Design camp usually opens with a seminar on the weekend before the workshop. It consists of panels and charettes that address sustainable design, environmental/livability issues correlated to design and materials usage. The camp itself merges the talents of professional craft artists, serving as mentors, with experts in the areas of environmental salvage, recycling and sustainable design.


Traffic sign tiles/switchplates by Boris Bally, Pawtucket, Rhode Island. (Photo courtesy of the South Carolina Arts Commission.)


Workshop materials are obtained from in- and out-of-state manufacturers and salvage yards. Chemists, product designers, engineers, government recycling agencies and resource banks consult and work with the designers to assess material viability.

Among the first fruits of this project was an exhibition of prototypes created the first year and refined in home studios. Mounted at Winthrop University during the 1999 Design Camp, this collection was soon expanded by over sixty new prototypes created during the camp. The exhibition is expected to tour, pending funding, over the next two years.

The exhibition was the first step toward building a product list that could be marketed and sold from offices in South Carolina. For 2000, a staff person has been hired; Revival has been invited to create an online gallery/sales office for a website; and new designers and products are being solicited for the upcoming camp in July.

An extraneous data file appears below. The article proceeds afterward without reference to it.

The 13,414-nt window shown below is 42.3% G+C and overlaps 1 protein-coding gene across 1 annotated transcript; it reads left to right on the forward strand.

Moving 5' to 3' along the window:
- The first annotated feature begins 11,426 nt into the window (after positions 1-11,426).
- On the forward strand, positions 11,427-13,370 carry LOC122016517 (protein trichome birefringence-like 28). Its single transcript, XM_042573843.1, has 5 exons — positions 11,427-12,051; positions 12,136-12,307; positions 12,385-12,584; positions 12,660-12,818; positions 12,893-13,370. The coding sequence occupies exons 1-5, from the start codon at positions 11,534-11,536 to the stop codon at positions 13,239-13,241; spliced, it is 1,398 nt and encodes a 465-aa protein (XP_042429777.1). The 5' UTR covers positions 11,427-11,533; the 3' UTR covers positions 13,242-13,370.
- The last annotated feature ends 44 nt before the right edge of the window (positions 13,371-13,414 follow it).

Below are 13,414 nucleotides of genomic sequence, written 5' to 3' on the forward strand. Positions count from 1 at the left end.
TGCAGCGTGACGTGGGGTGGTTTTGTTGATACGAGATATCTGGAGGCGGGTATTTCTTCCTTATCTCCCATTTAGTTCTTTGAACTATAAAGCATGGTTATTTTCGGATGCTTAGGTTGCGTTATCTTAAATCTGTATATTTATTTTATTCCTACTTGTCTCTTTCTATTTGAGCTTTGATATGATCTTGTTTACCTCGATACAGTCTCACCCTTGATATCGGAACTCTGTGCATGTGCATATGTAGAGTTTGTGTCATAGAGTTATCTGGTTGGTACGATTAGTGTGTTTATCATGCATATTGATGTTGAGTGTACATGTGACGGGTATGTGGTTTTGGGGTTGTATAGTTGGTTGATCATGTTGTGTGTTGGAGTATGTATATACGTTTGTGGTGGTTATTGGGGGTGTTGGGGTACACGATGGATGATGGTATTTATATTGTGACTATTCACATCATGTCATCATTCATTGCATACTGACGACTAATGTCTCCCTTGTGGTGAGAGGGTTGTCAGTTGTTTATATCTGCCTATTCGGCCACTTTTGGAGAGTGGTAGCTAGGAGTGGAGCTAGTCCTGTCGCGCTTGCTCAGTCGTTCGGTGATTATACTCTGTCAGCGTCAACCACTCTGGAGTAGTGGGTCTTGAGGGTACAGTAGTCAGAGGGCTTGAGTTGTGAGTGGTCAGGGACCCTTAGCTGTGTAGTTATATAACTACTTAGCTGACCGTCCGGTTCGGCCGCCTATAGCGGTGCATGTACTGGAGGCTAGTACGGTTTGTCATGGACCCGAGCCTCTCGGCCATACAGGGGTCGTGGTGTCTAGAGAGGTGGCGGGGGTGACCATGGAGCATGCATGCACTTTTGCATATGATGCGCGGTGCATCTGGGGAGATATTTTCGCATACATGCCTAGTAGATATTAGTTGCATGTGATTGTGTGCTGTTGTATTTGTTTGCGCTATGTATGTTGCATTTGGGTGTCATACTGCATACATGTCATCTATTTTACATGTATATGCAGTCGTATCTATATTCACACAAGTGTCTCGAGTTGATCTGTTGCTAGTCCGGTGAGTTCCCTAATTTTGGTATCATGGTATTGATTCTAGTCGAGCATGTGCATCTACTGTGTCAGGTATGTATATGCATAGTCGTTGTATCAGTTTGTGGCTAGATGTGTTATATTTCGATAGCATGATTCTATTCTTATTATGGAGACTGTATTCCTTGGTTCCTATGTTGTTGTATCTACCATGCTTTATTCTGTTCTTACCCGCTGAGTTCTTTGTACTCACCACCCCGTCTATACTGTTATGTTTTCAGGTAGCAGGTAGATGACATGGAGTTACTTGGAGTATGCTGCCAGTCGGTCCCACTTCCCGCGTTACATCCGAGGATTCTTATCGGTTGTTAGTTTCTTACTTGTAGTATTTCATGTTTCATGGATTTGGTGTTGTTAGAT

The investment by the Cultural Visions Council has spawned a fledgling enterprise that has had a ripple effect throughout the state. The South Carolina artists who have participated in Design Camp are now working with other designers throughout the country. The camp is a model for wedding the skills and expertise of the nonprofit and for-profit sectors, resulting in several artists selling their prototypes, as multiples, to attending retail consultants. Design Camp has also raised the visibility of design's application to practical concerns through articles in trade magazines and a half-hour program produced by South Carolina Educational Television.

The essence of Revival's success is best captured by Kochansky, who says, "The cross-fertilization of ideas and practical solutions to design problems happened most effectively because we were focused on a common design effort: a tightly defined project, with a time constraint. The issue of sustainable design, using recycled materials, became central to the growth we all experienced as a group, and set us each on new paths of discovery."


Design Camp Goals

  • creating and expanding consumer markets for artists
  • mentoring of college art and design students by attending artists
  • exposing nationally known artists to the world of recycling and sustainable design
  • developing a base for a sales component


For More Information

Jayne Darke
South Carolina Arts Commission
Phone: 803/734-8682